Windows 10 users face shock new fee – Microsoft confirms the price

Most users will now be well aware that Microsoft is ending free support for this popular operating system next year. Once that October 2025 deadline comes into force, those with Windows 10 still installed on their PCs will no longer get vital security updates, bug fixes and shiny new features. Luckily, there is a lifeline coming to anyone who doesn’t want to make the jump to Windows 11 with Microsoft recently confirming that it will offer Extended Security Updates to those happy to pay a fee.

“While we strongly recommend moving to Windows 11, we understand there are circumstances that could prevent you from replacing Windows 10 devices before the EOS date. Therefore, Microsoft will offer Extended Security Updates,” Microsoft’s Jason Leznek confirmed last December.

No pricing was revealed at the time but now we have a better idea of how much it is going to cost you to keep Windows 10 running smoothly with Microsoft revealing some early pricing in an update on its website.

“Mark your calendars!” Leznek exclaimed. “By now, you’ve probably heard that Windows 10 will reach end of support on October 14, 2025. You can enroll those PCs in the paid Extended Security Update (ESU) program. ESUs allow you to receive critical and/or important security updates for Windows 10 PCs when you need extra time to move to Windows 11.”

The price for this service is $61 per year (£48) although it’s worth noting that Microsoft is currently only confirming this for business enterprises and not home users.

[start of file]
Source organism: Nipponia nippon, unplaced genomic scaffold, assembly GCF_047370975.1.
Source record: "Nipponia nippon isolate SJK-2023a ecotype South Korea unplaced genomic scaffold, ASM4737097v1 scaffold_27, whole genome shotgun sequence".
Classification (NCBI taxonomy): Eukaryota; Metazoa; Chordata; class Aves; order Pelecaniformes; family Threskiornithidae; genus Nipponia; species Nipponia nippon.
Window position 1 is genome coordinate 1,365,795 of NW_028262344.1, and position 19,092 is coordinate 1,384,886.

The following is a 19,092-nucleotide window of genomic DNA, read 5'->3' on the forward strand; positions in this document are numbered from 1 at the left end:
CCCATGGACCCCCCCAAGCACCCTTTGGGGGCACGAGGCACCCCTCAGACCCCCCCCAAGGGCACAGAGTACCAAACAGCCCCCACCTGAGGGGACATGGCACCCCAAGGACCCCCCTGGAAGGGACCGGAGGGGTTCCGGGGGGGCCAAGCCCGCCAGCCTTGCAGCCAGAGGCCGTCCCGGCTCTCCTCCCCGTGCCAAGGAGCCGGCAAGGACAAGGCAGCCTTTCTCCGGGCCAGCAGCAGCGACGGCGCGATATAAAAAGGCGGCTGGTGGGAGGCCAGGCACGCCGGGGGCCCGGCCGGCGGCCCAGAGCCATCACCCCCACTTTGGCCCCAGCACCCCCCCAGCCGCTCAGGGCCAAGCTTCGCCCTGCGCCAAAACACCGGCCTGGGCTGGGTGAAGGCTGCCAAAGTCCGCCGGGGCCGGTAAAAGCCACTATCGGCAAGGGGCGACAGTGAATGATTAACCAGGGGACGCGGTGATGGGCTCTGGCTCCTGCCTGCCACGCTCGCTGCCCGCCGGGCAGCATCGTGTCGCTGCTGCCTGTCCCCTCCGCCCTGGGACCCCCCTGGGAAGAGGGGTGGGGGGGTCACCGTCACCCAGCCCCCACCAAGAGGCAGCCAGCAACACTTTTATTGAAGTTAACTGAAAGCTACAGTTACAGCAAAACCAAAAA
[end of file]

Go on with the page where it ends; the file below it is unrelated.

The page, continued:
It’s not clear from the official blog how much consumers will need to pay to get Extended Security Updates but we’re guessing that it will be around £50 per year.

Although that’s a high price to pay it’s nowhere near as expensive as splashing out on a brand new PC. As some will be well aware, many older devices are unable to move over to Windows 11 due to compatibility issues. At least Microsoft’s ESU option will mean users will be able to keep their current computers although Microsoft says this isn’t a permanent solution with it only offering paid support for three years after the end-of-life deadline.

This latest update now gives millions of Windows 10 users three choices.

1. Keep Windows 10 as it is and risk their PCs being more open to attack from hackers and cyber bugs

2. Pay for Extended Security Updates but keep their current Windows 10 device fully protected

3. Switch to Windows 11 or by a new laptop with this latest OS already installed.

If you want to know if your device is capable of running Windows 11 we’ve got full details about the specifications needed below.


Processor: 1 gigahertz (GHz) or faster with two or more cores on a compatible 64-bit processor or system on a chip (SoC).

RAM: 4 gigabytes (GB) or greater.

Storage: 64 GB or greater available storage is required to install Windows 11.

Graphics card: Compatible with DirectX 12 or later, with a WDDM 2.0 driver.

TPM: Trusted Platform Module (TPM) version 2.0.


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